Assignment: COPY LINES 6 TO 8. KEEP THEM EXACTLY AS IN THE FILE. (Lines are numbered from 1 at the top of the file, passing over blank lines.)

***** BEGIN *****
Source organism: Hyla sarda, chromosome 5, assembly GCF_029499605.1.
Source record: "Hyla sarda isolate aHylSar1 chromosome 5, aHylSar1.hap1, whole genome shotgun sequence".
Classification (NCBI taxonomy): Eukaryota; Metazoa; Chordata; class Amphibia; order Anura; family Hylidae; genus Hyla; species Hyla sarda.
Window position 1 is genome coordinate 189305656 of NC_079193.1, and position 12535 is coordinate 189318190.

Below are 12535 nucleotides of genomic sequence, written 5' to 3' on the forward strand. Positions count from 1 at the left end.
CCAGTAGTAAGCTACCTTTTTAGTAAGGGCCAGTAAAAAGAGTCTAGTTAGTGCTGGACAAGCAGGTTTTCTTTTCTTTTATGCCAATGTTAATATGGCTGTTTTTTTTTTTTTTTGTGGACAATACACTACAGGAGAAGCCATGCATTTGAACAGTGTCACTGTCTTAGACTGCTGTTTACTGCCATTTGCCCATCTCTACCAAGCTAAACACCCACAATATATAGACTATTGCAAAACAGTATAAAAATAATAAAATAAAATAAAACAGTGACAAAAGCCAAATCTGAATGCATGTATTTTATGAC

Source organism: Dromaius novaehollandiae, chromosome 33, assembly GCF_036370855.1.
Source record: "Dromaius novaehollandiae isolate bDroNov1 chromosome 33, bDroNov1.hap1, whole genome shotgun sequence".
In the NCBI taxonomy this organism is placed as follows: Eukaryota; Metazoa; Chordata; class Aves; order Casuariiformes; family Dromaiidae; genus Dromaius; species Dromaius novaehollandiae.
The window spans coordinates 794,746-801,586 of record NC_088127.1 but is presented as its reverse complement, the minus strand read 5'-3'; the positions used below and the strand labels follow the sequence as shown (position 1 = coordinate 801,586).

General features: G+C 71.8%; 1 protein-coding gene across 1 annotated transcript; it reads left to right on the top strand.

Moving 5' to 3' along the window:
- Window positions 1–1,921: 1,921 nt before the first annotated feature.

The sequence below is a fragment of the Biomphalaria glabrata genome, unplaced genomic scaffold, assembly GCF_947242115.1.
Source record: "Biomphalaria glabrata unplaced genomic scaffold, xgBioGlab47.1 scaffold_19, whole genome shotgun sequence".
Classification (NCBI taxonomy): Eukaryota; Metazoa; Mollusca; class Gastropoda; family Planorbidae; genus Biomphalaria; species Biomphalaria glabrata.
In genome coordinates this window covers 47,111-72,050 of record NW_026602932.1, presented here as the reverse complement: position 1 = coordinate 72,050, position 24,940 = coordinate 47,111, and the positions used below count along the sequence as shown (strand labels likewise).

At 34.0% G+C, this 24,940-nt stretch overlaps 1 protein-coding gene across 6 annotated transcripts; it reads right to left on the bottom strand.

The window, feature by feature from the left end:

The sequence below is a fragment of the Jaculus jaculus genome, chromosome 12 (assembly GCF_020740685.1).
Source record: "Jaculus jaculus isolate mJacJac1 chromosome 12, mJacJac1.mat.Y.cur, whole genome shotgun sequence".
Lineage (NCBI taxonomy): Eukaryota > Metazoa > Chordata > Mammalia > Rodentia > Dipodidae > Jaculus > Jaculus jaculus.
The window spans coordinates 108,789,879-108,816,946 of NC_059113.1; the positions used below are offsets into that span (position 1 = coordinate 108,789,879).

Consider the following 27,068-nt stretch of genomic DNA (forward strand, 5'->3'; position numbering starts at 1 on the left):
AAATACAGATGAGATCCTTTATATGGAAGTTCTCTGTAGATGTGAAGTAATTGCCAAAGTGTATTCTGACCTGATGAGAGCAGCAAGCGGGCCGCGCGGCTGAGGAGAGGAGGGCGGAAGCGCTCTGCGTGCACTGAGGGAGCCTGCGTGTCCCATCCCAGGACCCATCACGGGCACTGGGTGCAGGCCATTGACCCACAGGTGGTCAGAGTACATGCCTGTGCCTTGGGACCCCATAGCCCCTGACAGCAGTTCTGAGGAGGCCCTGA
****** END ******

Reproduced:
CCAGTAGTAAGCTACCTTTTTAGTAAGGGCCAGTAAAAAGAGTCTAGTTAGTGCTGGACAAGCAGGTTTTCTTTTCTTTTATGCCAATGTTAATATGGCTGTTTTTTTTTTTTTTTGTGGACAATACACTACAGGAGAAGCCATGCATTTGAACAGTGTCACTGTCTTAGACTGCTGTTTACTGCCATTTGCCCATCTCTACCAAGCTAAACACCCACAATATATAGACTATTGCAAAACAGTATAAAAATAATAAAATAAAATAAAACAGTGACAAAAGCCAAATCTGAATGCATGTATTTTATGAC

Source organism: Dromaius novaehollandiae, chromosome 33, assembly GCF_036370855.1.
Source record: "Dromaius novaehollandiae isolate bDroNov1 chromosome 33, bDroNov1.hap1, whole genome shotgun sequence".